They were correct. In the BCG matrix, consumer electronics became a dog industry. This concept became widely accepted in U.S. business schools and board rooms. The U.S. began to outsource to Japan, and ultimately the rest of Asia, components supporting consumer electronics and ultimately the entire end use product. The money went into the stars including software, establishing parameters and specifications for products to be outsourced, and services. In time, virtually all the major U.S. companies manufacturing consumer electronics like recorders, cameras, television systems, computers, phones and so on, exited those fabrication businesses, were sold, or closed their doors.

Based on Moore’s law, which has now gone on for nearly 60 years, everything changed. The static world of Stars, Cash Cows and Dogs became virtually obsolete the day it was announced. The power of semiconductors to process information grew exponentially. Thus, the electronic products that used those semiconductors grew in power and performance exponentially. Accordingly, their demand for more and more technically advanced semiconductors grew exponentially. The problem was that those products, either because of bad management, or bad strategy, were no longer made in the United States. These dog products had moved overseas. And with them went much of the semiconductor industry.

Contrary to the strategy implicit in the BCG concept—because of the exponential growth in technology embodied in the semiconductor—dogs often become stars. Just look at your land line and compare it to your smart phone. When that metamorphosis takes place and you want the star back, it is often too late. Why? Because the technological and capital investment required to manufacture these products goes up exponentially as well. At those times, the cost of reentry can appear so high that nobody wants to take the risk. In the case of Ampex, the technological advances in logic and memory semiconductors replaced the need for tape. By 2008, Ampex was bankrupt. And when Zenith Corporation sold its high-definition television technology to LG in South Korea in the 1990s for approximately $360 million, it was only a matter of time before a single production line using that technology to build HDTV systems would cost several billion dollars.

The result of this customer base moving offshore is now apparent. There are basically no more television sets and displays made in the United States. And while this was happening, as we lost those electronic products that depended on the machine tool industry for packaging, between 1982 and 1987 half the U.S. machine tool industry closed its doors. And as to semiconductors, 83 percent of total manufacturing capacity for semiconductors now resides in South Korea, Taiwan, China, and Japan as does most all of consumer electronics manufacturing and that of electronics in general. The U.S. share of the world’s semiconductor fabrication capacity is now 8 percent.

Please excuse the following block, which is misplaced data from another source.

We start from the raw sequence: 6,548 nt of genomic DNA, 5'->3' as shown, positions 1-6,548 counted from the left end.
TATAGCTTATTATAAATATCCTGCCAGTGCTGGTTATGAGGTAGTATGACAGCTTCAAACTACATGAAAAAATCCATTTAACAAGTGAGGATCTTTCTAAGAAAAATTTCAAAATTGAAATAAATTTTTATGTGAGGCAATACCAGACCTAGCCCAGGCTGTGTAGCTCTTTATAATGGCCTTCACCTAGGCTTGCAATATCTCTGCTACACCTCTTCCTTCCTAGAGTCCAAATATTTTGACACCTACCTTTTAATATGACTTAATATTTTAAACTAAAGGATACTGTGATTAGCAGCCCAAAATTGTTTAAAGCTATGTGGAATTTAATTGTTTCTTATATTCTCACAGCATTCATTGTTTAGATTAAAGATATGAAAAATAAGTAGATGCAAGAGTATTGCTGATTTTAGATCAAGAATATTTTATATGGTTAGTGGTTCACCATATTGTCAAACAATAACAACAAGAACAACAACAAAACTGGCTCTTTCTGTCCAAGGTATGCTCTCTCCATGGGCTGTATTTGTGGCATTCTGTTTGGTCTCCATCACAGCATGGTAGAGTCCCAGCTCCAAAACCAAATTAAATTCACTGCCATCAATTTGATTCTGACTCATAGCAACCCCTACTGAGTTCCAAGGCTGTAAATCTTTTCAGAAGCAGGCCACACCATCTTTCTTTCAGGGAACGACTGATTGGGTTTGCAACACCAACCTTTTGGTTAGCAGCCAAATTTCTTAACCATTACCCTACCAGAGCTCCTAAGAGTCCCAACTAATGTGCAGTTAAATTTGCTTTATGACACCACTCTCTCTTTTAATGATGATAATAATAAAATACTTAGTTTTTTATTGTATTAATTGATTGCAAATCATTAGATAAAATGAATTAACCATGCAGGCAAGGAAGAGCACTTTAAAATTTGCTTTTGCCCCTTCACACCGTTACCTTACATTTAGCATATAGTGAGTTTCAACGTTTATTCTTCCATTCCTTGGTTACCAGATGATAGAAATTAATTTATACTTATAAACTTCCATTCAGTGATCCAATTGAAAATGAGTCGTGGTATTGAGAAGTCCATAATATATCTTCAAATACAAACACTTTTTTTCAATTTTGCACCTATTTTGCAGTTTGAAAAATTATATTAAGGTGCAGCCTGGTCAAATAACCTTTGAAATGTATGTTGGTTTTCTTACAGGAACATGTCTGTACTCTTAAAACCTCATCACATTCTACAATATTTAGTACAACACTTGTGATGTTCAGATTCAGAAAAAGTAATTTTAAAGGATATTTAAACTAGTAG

So, What Do We Do Now?

There are three legs of the stool that support the technological development and manufacture of semiconductors. 1. The semiconductor equipment industry 2. Micro architecture planning and system level design and 3. The end use market.

Contrary to the demise of the machine tool industry, the U.S. position in the semiconductor equipment industry is still intact. Three of the five principal equipment companies, Applied Materials, Lam Research, and KLA reside in Silicon Valley, and are flourishing. Why? Because of Moore’s law. The exponential growth in the technological complexity, and power of semiconductors is made possible by the equipment companies. Though the unit volume of semiconductor manufacturing equipment is relatively small, the equipment is very expensive. The cost of a single piece of equipment can run into millions of dollars. In the case of lithography, hundreds of millions. Moreover, the technological requirements placed on the design and production of semiconductor equipment have rapidly exceeded the technological demands of virtually every other industry. Recognizing this, as compared to the machine tool industry, outsourcing of the semiconductor equipment industry was and is very difficult. Moreover, because of the technological lead this industry has developed, their end use markets have stayed intact regardless of location. That will not always be the case—other nations are trying to build their own semiconductor equipment. Were the U.S. to lose its way in the semiconductor equipment market, it would probably be game over. But today, the United States is still in a strong position.

Regarding micro architecture design and system level planning: the U.S. is still in relatively good shape in determining and laying out designs to meet the specifications required to achieve appropriate chip performance. The major problem is in the end use markets. It is essential that we onshore some of the manufacturing of those electronic products that we have lost. This will help ensure a reasonable domestic market in support of semiconductor manufacturing. In addition, the process of onshoring the design and manufacturing of those electronic products will provide additional insight into what the future of chip design should be.